Eagles Flies Supercontinent Theory

The landmass known as Gondwana comprised most of what is present-day Antarctica, South America, Africa, Madagascar, Australia-New Guinea, and New Zealand, as well as Arabia and the Indian subcontinent of the Northern hemisphere.

Some 250 to 180 million years ago, it formed part of the single supercontinent Pangea.

Now, Eagles, working with Matthais König from the Alfred Wegener Institute for Polar and Marine Research in Bremerhaven, Germany, has devised a new computer model for the evolution of this landmass.

The calculations show that the supercontinent was simply too big to stay in one piece and cracked apart forming two enormous land masses.

Details of the research are published this month in the Geophysical Journal International.

4 thoughts on “Eagles Flies Supercontinent Theory”

  1. Reading this makes me wonder again if the breaking apart of the super-continent was in essence, the Earth balancing herself out?  If you put extra weight on just one side of a top, it won’t spin very well, but half the weight on opposite sides and it still spins just fine.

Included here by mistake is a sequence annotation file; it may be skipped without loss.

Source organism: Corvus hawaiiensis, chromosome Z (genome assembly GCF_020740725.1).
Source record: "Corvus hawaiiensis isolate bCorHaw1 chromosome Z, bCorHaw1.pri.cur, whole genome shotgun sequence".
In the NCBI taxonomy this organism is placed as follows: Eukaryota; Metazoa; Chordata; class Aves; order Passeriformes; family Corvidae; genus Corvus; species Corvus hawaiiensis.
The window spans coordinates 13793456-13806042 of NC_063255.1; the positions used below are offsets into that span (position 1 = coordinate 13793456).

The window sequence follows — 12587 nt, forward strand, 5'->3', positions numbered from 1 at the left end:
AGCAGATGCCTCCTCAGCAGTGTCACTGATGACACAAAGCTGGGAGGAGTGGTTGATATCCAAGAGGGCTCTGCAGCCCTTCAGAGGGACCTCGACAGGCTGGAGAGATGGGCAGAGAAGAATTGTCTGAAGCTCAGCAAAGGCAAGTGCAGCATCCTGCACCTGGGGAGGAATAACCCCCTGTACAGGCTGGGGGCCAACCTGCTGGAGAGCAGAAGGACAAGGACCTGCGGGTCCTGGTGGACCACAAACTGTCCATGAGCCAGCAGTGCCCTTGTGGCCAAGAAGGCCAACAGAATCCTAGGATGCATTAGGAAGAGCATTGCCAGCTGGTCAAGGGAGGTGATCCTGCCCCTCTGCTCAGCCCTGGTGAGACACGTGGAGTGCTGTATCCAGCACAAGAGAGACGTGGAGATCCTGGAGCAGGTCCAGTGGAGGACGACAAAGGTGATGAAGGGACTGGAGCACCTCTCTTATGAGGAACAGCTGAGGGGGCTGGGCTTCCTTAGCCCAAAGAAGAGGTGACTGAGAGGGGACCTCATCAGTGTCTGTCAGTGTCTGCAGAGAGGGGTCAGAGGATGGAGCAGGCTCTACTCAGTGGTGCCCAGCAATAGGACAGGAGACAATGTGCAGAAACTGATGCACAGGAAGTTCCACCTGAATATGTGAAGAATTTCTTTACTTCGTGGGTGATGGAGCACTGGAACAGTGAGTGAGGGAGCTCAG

2. They just found materials up a Tibetan mountain that shouldn’t be there, if the mountain range were formed millions and millions of years ago as theory predicts. Instead the latest work suggests just a couple of million years ago instead…


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